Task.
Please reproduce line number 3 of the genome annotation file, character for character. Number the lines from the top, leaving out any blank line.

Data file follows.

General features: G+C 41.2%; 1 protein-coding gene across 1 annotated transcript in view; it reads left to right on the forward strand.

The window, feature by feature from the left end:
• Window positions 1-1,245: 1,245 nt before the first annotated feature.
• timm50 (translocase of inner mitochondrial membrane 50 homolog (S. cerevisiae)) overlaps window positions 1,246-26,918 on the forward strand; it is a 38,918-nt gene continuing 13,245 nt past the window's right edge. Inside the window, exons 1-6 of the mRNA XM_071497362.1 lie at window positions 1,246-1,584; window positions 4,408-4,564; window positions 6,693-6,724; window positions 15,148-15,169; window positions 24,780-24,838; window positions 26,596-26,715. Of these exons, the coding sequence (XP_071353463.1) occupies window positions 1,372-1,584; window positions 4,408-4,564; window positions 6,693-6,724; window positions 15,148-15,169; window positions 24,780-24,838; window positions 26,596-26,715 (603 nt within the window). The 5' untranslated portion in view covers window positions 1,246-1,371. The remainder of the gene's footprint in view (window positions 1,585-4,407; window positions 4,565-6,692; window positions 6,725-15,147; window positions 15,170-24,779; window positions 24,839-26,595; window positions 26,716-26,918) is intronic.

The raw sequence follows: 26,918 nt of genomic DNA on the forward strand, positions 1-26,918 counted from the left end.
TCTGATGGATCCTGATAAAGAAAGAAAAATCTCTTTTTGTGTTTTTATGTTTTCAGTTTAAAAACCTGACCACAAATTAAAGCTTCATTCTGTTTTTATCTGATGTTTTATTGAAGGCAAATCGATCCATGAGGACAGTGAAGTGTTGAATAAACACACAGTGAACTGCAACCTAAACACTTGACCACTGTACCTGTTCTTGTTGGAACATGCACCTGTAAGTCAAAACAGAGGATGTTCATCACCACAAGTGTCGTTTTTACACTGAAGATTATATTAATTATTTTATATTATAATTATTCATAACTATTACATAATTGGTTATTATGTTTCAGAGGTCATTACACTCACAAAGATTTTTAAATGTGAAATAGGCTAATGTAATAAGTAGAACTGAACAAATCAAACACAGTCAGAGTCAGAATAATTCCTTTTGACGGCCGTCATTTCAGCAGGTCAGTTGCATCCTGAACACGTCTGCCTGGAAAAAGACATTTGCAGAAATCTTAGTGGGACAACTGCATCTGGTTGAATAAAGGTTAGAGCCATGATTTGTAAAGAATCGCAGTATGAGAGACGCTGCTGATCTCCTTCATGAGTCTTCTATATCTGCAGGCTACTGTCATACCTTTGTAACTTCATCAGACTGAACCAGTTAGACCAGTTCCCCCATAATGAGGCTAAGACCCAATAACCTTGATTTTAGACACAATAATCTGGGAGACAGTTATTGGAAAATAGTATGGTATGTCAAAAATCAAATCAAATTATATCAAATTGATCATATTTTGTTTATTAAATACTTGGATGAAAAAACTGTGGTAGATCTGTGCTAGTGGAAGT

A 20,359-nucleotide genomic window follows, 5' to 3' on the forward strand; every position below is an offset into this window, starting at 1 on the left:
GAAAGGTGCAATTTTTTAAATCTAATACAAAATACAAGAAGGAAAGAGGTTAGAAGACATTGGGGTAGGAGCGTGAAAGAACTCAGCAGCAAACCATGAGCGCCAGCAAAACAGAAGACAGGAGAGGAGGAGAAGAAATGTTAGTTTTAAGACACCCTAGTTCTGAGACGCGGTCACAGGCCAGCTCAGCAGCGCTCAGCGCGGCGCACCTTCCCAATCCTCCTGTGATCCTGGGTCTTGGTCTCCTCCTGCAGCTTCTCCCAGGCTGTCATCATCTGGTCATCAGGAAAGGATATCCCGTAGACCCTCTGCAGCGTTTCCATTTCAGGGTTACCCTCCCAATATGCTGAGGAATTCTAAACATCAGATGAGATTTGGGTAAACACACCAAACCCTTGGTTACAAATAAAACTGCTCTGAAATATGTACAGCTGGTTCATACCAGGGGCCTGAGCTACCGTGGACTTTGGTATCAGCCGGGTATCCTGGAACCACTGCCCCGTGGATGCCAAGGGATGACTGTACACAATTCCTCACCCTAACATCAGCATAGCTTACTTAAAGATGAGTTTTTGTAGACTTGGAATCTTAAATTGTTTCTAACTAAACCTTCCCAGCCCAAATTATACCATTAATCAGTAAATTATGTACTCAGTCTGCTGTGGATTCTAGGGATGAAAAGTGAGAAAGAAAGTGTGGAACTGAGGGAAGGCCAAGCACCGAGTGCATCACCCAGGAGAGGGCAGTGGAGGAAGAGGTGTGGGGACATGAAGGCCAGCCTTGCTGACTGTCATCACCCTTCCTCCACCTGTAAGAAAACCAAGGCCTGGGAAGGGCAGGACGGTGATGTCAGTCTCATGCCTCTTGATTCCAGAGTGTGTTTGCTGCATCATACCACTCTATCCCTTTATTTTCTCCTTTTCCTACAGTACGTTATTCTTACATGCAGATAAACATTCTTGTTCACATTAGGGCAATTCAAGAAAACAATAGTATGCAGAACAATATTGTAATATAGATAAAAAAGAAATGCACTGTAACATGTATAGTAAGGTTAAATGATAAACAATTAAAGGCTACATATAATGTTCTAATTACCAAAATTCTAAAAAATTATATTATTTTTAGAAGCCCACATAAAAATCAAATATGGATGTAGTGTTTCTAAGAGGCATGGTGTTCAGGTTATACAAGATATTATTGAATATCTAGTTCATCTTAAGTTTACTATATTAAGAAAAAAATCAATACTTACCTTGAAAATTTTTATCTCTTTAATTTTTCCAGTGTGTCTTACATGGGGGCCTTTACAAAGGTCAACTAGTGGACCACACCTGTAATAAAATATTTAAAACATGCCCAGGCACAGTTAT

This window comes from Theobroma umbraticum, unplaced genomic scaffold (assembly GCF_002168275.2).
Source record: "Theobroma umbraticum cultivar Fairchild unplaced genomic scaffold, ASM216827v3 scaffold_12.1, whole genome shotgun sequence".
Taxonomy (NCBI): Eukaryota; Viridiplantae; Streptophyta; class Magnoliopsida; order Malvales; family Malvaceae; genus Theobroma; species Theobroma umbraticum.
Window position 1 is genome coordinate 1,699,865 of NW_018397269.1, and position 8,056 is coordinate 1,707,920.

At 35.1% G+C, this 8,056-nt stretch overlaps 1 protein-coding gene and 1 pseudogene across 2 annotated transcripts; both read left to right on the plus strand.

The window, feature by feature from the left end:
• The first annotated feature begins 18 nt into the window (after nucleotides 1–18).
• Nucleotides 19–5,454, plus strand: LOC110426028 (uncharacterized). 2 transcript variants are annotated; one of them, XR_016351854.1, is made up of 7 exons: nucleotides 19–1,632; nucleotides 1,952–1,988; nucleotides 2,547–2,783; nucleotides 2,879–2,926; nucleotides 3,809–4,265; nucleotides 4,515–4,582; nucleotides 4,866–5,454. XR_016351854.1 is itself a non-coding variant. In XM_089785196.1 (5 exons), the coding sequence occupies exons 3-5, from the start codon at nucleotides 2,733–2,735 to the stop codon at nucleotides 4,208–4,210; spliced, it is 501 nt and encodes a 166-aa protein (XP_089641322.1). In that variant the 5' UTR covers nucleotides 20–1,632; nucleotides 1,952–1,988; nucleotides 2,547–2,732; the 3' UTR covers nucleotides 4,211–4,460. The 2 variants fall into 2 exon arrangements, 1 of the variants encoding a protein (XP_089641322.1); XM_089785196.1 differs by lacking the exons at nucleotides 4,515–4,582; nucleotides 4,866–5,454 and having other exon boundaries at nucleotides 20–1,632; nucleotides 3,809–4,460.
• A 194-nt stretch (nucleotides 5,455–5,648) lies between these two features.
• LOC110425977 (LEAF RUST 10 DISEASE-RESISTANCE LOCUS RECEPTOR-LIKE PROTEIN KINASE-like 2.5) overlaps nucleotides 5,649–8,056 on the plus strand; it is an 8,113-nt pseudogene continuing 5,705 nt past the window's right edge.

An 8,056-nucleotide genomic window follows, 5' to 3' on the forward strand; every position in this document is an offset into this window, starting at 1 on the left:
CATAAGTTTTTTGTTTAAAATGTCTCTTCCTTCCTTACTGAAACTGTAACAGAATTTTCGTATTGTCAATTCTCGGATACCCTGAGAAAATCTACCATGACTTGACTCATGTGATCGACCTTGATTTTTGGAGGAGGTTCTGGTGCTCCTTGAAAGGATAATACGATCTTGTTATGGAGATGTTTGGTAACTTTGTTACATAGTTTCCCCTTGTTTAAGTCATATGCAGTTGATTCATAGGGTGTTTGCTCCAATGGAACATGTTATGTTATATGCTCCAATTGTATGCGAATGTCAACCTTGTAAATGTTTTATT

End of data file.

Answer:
• Window positions 1-1,245: 1,245 nt before the first annotated feature.